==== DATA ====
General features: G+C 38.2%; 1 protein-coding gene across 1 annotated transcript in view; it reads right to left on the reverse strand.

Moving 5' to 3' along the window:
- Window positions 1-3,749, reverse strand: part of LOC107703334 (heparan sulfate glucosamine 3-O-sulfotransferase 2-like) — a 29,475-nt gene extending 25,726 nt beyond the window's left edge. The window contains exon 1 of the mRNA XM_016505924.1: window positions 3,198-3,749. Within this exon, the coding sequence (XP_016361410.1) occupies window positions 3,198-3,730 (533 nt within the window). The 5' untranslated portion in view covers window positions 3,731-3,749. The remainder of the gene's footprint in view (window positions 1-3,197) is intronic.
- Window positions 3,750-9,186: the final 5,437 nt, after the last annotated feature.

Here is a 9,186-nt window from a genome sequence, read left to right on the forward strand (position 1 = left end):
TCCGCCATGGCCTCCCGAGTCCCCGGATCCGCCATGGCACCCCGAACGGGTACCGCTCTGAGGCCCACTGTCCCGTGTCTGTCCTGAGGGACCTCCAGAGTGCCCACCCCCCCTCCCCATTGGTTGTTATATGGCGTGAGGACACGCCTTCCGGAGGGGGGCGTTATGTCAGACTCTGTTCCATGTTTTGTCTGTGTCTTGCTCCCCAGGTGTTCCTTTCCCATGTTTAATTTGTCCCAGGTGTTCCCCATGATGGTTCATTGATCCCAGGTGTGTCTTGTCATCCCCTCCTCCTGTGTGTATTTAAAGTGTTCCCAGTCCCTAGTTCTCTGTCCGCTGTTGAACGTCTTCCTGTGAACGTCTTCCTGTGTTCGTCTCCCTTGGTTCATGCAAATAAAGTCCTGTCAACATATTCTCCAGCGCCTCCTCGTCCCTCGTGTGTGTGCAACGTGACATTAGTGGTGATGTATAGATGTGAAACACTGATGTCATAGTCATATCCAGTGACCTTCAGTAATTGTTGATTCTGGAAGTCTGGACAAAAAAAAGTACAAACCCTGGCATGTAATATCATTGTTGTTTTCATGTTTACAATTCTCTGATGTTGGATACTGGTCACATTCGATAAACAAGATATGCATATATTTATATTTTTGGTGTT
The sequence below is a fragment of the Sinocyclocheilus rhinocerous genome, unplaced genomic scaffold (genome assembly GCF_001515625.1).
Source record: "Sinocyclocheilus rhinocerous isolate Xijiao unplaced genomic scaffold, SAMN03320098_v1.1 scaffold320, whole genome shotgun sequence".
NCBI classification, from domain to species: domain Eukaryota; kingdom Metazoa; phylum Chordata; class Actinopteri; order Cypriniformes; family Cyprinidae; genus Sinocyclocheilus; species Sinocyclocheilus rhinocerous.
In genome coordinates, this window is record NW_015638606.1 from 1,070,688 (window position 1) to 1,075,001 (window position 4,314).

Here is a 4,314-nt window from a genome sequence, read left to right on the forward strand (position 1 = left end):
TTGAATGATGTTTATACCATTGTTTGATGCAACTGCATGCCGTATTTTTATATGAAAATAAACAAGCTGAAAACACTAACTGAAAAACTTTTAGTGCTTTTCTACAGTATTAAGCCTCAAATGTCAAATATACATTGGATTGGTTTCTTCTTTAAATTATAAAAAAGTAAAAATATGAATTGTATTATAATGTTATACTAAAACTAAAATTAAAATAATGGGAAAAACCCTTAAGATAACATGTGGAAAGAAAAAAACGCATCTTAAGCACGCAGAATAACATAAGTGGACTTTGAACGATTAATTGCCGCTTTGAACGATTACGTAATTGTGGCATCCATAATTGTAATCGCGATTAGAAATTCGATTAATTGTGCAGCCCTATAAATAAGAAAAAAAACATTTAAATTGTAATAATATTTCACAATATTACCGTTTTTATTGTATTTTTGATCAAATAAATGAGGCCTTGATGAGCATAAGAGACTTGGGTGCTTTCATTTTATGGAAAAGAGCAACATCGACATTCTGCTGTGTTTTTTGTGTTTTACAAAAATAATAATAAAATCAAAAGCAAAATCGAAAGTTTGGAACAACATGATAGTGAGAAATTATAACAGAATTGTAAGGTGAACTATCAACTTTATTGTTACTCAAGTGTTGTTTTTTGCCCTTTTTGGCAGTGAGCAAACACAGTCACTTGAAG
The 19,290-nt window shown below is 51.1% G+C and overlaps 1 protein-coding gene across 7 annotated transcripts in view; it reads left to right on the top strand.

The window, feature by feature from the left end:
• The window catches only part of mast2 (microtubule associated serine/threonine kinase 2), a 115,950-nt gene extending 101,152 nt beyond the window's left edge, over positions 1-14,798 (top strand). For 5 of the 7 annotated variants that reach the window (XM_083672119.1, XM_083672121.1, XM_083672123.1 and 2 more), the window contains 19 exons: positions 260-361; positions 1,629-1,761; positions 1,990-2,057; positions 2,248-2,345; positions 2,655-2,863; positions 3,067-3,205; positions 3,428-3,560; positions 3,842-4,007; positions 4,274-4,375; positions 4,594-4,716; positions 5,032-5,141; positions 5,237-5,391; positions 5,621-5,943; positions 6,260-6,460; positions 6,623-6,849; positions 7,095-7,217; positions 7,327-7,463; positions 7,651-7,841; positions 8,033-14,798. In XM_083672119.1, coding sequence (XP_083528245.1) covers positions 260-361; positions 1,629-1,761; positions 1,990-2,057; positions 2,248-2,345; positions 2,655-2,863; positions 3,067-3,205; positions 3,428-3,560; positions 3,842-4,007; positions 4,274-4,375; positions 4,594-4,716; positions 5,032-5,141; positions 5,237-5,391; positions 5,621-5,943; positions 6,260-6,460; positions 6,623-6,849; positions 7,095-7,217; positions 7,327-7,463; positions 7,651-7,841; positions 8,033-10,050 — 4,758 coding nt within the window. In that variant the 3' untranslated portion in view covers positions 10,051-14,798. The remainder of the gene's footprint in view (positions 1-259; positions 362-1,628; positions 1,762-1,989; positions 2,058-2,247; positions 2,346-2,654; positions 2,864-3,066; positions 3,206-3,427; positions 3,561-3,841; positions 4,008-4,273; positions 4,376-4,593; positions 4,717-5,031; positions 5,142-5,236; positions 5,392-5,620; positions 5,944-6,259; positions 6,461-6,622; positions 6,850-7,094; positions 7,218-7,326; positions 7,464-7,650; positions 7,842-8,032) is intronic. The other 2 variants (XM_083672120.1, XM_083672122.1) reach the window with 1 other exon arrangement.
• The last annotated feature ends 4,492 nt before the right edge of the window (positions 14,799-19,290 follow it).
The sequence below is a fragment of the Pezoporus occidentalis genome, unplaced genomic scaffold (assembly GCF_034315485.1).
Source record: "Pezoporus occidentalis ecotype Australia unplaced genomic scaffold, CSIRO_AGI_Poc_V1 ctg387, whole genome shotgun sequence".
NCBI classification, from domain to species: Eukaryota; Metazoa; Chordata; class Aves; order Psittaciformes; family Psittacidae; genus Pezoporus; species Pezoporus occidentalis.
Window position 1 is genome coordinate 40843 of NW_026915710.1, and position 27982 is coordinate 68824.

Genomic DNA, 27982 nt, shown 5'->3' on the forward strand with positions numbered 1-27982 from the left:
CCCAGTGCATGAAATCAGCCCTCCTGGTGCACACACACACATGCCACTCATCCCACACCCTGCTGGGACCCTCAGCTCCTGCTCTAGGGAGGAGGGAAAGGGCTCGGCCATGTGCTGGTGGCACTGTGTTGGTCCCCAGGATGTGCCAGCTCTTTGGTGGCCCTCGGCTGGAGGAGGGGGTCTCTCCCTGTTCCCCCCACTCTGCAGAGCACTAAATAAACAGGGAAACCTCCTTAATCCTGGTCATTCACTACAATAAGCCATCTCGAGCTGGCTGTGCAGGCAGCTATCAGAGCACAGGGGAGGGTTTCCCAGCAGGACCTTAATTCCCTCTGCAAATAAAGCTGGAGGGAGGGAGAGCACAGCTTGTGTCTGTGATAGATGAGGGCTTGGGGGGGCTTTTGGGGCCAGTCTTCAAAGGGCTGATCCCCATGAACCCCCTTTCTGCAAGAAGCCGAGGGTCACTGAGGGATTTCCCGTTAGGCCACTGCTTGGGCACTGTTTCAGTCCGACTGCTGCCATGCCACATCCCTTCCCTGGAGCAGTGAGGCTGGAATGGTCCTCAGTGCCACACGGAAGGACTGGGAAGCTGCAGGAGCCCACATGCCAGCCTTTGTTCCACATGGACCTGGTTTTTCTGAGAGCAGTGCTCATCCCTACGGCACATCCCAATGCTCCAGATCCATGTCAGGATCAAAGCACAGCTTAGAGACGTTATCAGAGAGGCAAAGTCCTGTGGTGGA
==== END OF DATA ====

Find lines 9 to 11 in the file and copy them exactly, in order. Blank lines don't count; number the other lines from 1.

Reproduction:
NCBI classification, from domain to species: domain Eukaryota; kingdom Metazoa; phylum Chordata; class Actinopteri; order Cypriniformes; family Cyprinidae; genus Sinocyclocheilus; species Sinocyclocheilus rhinocerous.
In genome coordinates, this window is record NW_015638606.1 from 1,070,688 (window position 1) to 1,075,001 (window position 4,314).

Here is a 4,314-nt window from a genome sequence, read left to right on the forward strand (position 1 = left end):